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Buster's Mal Heart is a visual poem about the suffocating sadness of a world in which we're victim to unfair rules. How does that make you feel?



It's been a minute since I've had the pleasure of sending you into a dark theater to trip out in the immersive glow of a bizarre story, but writer and director Sarah Adina Smith's latest feature, Buster's Mal Heart, delivers the opportunity.

We first meet our protagonist, Buster, huddled in the Montana wilderness as he's hunted down by lawmen for reasons unknown to us. The film was shot in Kalispell, which is nice (look out for a brief but perfect appearance by hometown actress Lily Gladstone), but this isn't your typical Last Best Legend of the Fall Runs Through It look-at-our-Big-Sky landscape showcase. Think Twin Peaks (remember when Bob screams, "You're going back to Missoula, Montana!") meets Donnie Darko on his way to Barton Fink's motel room with the bloody corpse and sweating wallpaper.

Buster's Mal Heart tells a nonlinear story that cuts liberally between two stages of a disturbed man's life. Long before he huddled in a cave, Buster was a mild-mannered hotel clerk named Jonah, with a wife and young daughter. He worked the night shift at a motel that seems to be somewhere near Glacier Park International Airport. The guests are generally rich out-of-towners on their way to their vacation homes in the mountains, with the exception of a strange drifter known only as "The Last Free Man" (DJ Qualls), who shows up one night and puts crazy ideas in our protagonist's head about an upcoming catastrophic event known as the "inversion."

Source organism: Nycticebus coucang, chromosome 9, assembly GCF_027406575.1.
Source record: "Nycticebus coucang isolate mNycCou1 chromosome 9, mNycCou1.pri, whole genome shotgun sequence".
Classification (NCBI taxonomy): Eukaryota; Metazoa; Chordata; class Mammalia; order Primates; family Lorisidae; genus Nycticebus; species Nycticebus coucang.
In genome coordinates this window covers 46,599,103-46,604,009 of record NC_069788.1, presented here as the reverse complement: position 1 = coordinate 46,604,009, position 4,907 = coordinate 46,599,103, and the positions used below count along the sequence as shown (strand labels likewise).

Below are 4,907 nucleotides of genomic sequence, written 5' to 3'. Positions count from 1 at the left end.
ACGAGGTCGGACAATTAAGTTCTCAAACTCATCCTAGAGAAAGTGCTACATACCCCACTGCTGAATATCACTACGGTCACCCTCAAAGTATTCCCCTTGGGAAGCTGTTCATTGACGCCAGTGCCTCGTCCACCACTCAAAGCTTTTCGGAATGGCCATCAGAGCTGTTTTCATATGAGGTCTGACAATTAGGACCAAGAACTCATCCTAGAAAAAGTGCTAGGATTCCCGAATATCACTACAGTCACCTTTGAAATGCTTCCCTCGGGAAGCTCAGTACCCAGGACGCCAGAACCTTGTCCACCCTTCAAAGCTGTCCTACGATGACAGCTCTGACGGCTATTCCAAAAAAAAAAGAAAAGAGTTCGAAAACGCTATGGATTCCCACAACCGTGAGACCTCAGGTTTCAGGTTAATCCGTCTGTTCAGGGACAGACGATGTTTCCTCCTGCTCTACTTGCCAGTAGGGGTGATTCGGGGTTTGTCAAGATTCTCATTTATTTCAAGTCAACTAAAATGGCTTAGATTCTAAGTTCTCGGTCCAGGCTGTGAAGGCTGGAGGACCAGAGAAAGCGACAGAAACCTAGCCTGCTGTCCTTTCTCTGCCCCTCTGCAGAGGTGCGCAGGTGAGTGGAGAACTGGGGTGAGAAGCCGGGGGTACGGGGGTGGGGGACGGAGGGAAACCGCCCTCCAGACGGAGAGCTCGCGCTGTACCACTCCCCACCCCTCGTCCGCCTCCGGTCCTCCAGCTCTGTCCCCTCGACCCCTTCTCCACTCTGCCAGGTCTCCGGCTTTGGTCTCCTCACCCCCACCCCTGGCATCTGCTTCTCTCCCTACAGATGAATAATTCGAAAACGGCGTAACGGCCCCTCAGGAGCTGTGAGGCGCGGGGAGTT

It's the late 1990s, you see, when the creeping unknown of the big Y2K switch bothered a few people (including me, a lot), but mostly everyone went on with their lives. (I can't tell you how disappointing it was to have my teenage paranoia go so unrewarded.)

“You call this a plague?”
  • “You call this a plague?”

Much of what makes Buster's Mal Heart so fascinating belongs to the charisma of its lead, Rami Malek, from USA Network's Mr. Robot. He's got this mysterious, brooding face that you would immediately classify as handsome if you saw him at a party, in real life, but which seems on the big screen like some kind of lucky mistake, like he burgled his way onto the set and they went ahead and put him in the picture anyway.

Jonah's a strange guy from the start. He wants his daughter to learn Spanish alongside English (to the consternation of his Montana-born mother-in-law), and he dreams of moving his family somewhere off the grid where they can escape the daily grind. His traditionalist Christian wife (Kate Lyn Sheil) carries the unsung female burden of practicality. She knows there's no escape from the rat race (they can't afford to buy land on his hotel clerk salary, etc.), but to Jonah, she just seems like the killer of dreams.

And then there's the hypnotizing way Smith feeds us the story, with strange images from the past and the future. We see Jonah behind the front desk, surrounded by garish gold trim and frightening carpet, then his family's legs are flitting underwater in the hotel swimming pool, then he's despondent on a boat in the middle of the sea with a full beard—it's like a puzzle that's been put together all wrong, because it's coming from the mind of a mad man. The plot is hard to follow on a first viewing, but try not to get hung up on the particulars. Thinks of Buster's Mal Heart as a visual poem about the suffocating sadness of a world in which we're victim to unfair rules. How does it make you feel?

Buster's Mal Heart opens at the Roxy Fri., May 19.


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